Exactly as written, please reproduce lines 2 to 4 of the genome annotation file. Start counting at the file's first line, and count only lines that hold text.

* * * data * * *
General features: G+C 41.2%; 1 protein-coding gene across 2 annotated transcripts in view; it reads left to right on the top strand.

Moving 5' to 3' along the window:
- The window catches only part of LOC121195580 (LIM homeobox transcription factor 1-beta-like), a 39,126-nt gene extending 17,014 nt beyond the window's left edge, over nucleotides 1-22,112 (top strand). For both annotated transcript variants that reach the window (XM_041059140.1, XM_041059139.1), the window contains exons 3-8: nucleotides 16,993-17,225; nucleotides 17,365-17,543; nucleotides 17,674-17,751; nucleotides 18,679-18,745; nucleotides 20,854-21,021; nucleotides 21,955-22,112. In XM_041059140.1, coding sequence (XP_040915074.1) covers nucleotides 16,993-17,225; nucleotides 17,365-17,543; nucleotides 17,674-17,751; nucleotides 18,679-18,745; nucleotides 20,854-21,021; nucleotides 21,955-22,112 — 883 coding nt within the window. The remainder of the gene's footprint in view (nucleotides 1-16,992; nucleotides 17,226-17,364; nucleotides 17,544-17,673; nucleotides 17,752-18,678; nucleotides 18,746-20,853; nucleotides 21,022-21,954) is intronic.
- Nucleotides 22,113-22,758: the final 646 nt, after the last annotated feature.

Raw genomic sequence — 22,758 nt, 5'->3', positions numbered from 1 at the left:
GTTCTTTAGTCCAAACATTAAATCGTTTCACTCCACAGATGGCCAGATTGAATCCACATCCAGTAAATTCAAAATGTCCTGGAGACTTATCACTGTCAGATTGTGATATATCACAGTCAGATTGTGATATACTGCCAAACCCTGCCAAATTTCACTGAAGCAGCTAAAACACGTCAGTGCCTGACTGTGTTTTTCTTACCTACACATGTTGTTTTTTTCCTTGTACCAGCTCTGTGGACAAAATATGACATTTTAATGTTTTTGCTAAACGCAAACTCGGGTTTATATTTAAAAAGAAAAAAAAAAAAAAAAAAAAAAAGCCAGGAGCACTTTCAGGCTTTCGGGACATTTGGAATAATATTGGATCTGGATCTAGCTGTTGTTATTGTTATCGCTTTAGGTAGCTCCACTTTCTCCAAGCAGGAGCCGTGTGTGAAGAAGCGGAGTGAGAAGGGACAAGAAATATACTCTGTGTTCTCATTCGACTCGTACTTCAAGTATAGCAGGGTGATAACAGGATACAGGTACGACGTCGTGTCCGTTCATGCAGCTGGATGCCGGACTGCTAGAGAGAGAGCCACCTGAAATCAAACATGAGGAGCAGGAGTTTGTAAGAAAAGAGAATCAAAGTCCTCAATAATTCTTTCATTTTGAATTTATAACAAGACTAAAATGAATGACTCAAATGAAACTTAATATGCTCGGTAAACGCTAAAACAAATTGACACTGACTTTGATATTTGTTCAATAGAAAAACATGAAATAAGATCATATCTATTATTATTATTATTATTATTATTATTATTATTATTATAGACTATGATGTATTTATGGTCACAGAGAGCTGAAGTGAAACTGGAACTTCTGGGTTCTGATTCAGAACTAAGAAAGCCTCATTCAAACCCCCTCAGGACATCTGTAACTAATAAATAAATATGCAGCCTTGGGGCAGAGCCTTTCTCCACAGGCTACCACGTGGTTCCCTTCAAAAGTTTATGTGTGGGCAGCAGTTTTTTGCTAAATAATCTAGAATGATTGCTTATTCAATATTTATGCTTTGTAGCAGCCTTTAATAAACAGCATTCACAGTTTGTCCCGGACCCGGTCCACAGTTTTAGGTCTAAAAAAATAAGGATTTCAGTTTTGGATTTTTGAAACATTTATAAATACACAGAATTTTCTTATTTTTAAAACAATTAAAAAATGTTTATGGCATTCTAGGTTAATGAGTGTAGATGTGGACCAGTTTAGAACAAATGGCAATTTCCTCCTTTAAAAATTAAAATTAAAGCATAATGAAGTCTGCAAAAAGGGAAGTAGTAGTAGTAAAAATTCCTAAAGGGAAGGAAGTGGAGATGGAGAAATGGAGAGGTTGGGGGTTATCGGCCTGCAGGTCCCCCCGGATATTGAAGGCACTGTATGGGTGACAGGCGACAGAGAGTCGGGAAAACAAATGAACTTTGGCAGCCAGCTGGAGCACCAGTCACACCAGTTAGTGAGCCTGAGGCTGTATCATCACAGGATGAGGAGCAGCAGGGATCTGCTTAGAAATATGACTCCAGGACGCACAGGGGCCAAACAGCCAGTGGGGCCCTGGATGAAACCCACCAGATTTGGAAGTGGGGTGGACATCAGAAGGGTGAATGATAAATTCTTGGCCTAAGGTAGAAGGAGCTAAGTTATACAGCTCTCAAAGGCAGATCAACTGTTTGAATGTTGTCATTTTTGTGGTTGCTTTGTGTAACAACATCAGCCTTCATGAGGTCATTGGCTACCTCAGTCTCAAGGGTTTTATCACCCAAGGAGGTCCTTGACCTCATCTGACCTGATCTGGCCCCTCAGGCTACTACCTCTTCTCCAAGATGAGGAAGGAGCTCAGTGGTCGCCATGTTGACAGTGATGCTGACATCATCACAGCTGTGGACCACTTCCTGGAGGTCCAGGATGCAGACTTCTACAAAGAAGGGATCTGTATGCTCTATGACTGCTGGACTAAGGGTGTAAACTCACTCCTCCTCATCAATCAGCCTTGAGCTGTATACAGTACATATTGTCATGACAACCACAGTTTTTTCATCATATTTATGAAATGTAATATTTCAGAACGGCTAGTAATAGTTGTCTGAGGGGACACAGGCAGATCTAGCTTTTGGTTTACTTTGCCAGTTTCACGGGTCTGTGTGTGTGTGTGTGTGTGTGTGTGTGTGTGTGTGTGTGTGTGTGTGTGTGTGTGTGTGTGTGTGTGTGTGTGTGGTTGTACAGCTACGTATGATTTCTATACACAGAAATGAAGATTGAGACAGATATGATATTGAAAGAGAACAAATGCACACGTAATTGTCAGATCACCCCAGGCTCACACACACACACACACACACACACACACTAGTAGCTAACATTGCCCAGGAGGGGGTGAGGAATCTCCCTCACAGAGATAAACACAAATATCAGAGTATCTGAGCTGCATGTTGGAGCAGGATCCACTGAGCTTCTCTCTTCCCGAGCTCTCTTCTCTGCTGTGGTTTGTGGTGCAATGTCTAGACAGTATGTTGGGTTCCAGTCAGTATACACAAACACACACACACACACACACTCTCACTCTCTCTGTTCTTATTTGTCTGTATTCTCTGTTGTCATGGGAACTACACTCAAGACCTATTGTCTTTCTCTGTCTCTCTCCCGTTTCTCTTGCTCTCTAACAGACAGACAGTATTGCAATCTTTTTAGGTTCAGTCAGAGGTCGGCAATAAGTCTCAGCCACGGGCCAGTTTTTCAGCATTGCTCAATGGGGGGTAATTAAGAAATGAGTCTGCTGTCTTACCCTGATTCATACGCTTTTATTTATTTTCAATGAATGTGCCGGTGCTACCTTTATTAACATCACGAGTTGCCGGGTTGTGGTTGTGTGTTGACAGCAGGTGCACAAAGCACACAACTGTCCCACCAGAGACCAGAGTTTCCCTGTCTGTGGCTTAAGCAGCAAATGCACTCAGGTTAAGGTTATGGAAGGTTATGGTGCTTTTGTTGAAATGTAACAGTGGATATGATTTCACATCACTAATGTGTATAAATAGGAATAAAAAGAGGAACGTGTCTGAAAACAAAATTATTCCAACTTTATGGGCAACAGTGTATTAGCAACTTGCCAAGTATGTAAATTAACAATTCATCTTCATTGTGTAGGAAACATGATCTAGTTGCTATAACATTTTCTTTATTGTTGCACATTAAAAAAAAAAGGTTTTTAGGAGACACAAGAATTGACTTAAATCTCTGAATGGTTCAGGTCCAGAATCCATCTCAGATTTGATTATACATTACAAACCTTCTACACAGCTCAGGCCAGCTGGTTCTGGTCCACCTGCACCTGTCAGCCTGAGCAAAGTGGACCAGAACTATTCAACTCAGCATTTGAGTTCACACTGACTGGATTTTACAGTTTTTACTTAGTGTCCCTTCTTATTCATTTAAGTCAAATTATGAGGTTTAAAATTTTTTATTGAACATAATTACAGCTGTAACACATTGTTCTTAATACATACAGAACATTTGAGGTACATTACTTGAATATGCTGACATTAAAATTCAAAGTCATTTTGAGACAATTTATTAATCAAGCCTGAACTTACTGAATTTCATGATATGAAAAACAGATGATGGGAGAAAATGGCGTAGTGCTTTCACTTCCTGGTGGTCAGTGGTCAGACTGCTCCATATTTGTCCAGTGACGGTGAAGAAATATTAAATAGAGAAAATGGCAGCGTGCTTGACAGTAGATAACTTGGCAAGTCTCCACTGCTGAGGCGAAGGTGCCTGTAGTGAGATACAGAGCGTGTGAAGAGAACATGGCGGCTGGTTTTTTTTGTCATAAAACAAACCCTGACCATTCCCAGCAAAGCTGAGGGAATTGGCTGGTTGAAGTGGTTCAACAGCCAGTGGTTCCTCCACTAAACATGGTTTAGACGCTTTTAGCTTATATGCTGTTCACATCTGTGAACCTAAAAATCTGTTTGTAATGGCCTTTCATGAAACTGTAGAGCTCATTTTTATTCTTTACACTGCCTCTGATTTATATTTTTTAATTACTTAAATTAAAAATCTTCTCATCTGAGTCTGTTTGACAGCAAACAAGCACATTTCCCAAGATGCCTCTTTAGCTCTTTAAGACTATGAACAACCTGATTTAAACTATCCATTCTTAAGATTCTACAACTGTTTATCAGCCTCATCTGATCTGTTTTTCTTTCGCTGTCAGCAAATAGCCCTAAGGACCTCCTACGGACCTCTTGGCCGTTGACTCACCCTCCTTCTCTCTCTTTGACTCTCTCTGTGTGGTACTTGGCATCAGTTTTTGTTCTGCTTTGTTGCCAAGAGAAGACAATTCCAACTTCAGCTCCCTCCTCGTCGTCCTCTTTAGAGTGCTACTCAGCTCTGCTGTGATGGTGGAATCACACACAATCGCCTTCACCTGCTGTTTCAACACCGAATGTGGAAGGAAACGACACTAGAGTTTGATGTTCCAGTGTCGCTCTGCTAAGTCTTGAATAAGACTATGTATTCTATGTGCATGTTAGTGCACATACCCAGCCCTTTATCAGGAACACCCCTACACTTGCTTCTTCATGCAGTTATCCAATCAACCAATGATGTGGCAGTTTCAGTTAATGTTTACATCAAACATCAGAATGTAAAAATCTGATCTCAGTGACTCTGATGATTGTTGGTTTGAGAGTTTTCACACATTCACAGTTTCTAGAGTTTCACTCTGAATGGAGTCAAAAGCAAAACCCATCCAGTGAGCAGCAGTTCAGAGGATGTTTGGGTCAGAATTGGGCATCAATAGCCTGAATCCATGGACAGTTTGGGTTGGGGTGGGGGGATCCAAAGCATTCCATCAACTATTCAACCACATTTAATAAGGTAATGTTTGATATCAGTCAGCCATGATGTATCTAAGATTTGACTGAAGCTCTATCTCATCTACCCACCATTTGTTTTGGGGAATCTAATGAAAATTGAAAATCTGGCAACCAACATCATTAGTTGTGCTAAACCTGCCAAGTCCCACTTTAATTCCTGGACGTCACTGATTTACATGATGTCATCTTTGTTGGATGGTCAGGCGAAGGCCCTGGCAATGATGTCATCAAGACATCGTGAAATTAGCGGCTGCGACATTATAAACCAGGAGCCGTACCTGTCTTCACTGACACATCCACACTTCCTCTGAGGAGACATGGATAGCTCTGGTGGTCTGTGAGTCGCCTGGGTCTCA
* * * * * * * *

Moving 5' to 3' along the window:
- The window catches only part of LOC121195580 (LIM homeobox transcription factor 1-beta-like), a 39,126-nt gene extending 17,014 nt beyond the window's left edge, over nucleotides 1-22,112 (top strand). For both annotated transcript variants that reach the window (XM_041059140.1, XM_041059139.1), the window contains exons 3-8: nucleotides 16,993-17,225; nucleotides 17,365-17,543; nucleotides 17,674-17,751; nucleotides 18,679-18,745; nucleotides 20,854-21,021; nucleotides 21,955-22,112. In XM_041059140.1, coding sequence (XP_040915074.1) covers nucleotides 16,993-17,225; nucleotides 17,365-17,543; nucleotides 17,674-17,751; nucleotides 18,679-18,745; nucleotides 20,854-21,021; nucleotides 21,955-22,112 — 883 coding nt within the window. The remainder of the gene's footprint in view (nucleotides 1-16,992; nucleotides 17,226-17,364; nucleotides 17,544-17,673; nucleotides 17,752-18,678; nucleotides 18,746-20,853; nucleotides 21,022-21,954) is intronic.
- Nucleotides 22,113-22,758: the final 646 nt, after the last annotated feature.